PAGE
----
4. TSA Moves From Your Underwear To Your Starbucks. Wired reports: “Not content with fondling your privates and banning liquids from entering the concourse, the Transportation Security Administration is apparently now also screening liquids bought by passengers after they’ve already gone through regular security screening…” Because, you know, if you’re putting something you bought from the airport into your own mouth, there’s a chance you might have added explosives to it. Supposedly it’s nothing new, just “part of random screening techniques” that have been going on since 2007. Sounds to me like yet another example of overbroad TSA policies resulting in ridiculous real-world applications that protect against nothing while further expanding the citizen’s right to be harassed.
Silver Lining? The more coverage this stuff gets -> the greater demand for change -> the greater the chance of change.
5. FBI Launches $1 billion Face Recognition Project. It’s supposed to help catch criminals, but given the history of the world and the potential of humanity for both corruption and error, I’m pessimistic that this sort of thing won’t be abused. Clever HN users are quoting relevant passages from 1984 (“It was terribly dangerous to let your thoughts wander when you were in any public place… an unconscious look of anxiety, a habit of muttering to yourself–anything that carried with it the suggestion of abnormality, of having something to hide”) and speculating about rising demands for hats, sunglasses, and cyberpunk disguises. I’m concerned that the potential for false positives from face recognition technology will always be unacceptably high.
Silver Lining? Maybe it will catch criminals and won’t be abused, or maybe it will be abused but easy to fool
6. Obama’s Justice Department thinks any cellphone location data should be accessible without warrants. The Feds stuck a GPS tracker on a car without a warrant to catch a drug dealer, but since that was ruled unconstitutional, now they’re trying to argue that they caught him with cellphone location data and they didn’t need a warrant for that, either. Or something. Whether it’s seizing websites, authorizing drone strikes, or accessing cell phone records, the executive branch seems to think it should be able to do whatever it wants with no checks and balances from the judicial branch, and apparently we have to trust that it’s all for our good and never mistaken or abused.
Silver Lining? The courts may rule against this argument just as they did with vehicle tracking. There have been rulings both for and against various types of warrantless government tracking by various levels of courts in recent months, though I’m generally pessimistic about the direction things appear to be going.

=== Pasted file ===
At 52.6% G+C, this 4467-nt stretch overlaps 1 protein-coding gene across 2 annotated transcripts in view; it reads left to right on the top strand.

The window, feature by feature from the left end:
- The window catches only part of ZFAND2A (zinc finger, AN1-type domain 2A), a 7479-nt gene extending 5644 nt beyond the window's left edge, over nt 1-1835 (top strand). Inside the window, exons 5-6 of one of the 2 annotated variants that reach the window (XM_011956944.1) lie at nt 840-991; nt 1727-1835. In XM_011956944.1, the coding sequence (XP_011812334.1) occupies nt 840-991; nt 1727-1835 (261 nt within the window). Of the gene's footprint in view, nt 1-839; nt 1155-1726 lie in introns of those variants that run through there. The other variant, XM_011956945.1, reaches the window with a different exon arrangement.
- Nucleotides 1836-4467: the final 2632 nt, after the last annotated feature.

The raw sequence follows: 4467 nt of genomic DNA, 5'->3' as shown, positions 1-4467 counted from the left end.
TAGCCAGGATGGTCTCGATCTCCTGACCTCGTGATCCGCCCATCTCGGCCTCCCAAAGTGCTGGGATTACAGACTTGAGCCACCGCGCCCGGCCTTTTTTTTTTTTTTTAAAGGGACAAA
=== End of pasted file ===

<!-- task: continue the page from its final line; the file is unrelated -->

7. Democrats Erase Civil Liberties From Their Platform. The 2008 Democrats were very concerned about potential abuses from all the new tactics in Bush’s War on Terror: “We reject illegal wiretapping of American citizens, wherever they live. We reject the use of national security letters to spy on citizens who are not suspected of a crime. We reject the tracking of citizens who do nothing more than protest a misguided war…” However, after Obama became President and continued all of those policies, taking some of them even farther than Bush did while meeting with less criticism from the left, the party has removed all of those statements from their platform and publicly confirmed what libertarians have been saying all along – neither major party really cares about protecting individual freedoms when they’re in power, even as most Americans continue to support them both.
Silver Lining? None. Given the continued expansion of government surveillance in all the reasons above and the decreasing political will to limit it, today’s honest citizen seriously needs to begin considering the Oops Cost in his everyday life. To be safe, you increasingly must not only be non-threatening, but think about how to appear non-threatening to hedge yourself against mistakes.
8. Robotic Cheetahs Will Capture Us All. (h/t @samtunnell) OK, this one’s a little tongue-in-cheek, but I confess that the video of a sprinting four-legged robot sparks an emotional reaction in me that resembles terror, despite how irrational that may be. Come on, the Pentagon would never use these to chase down law-abiding citizens. Besides, cars can outrun this version. But who needs robotic cheetahs? We’re already figuring out how to attach circuits to real cockroaches to trick them to go where we want, and I suppose the scaling to more advanced creatures can’t be too far behind.
Silver Lining? The robot cheetahs are for “emergency response” and “humanitarian assistance.” The cyborg cockroaches are for cheap and easy rescue reconnaissance in disaster response. I don’t truly expect these things to be used for evil any more than everything else we’ve ever invented, and I think the technology is fascinating, despite the possibly irrational creepy factor. Still, it does make one think… as humans design robotic versions of animals and learn to manipulate the real ones, at what point do we become gods, and how does the real God feel about that?
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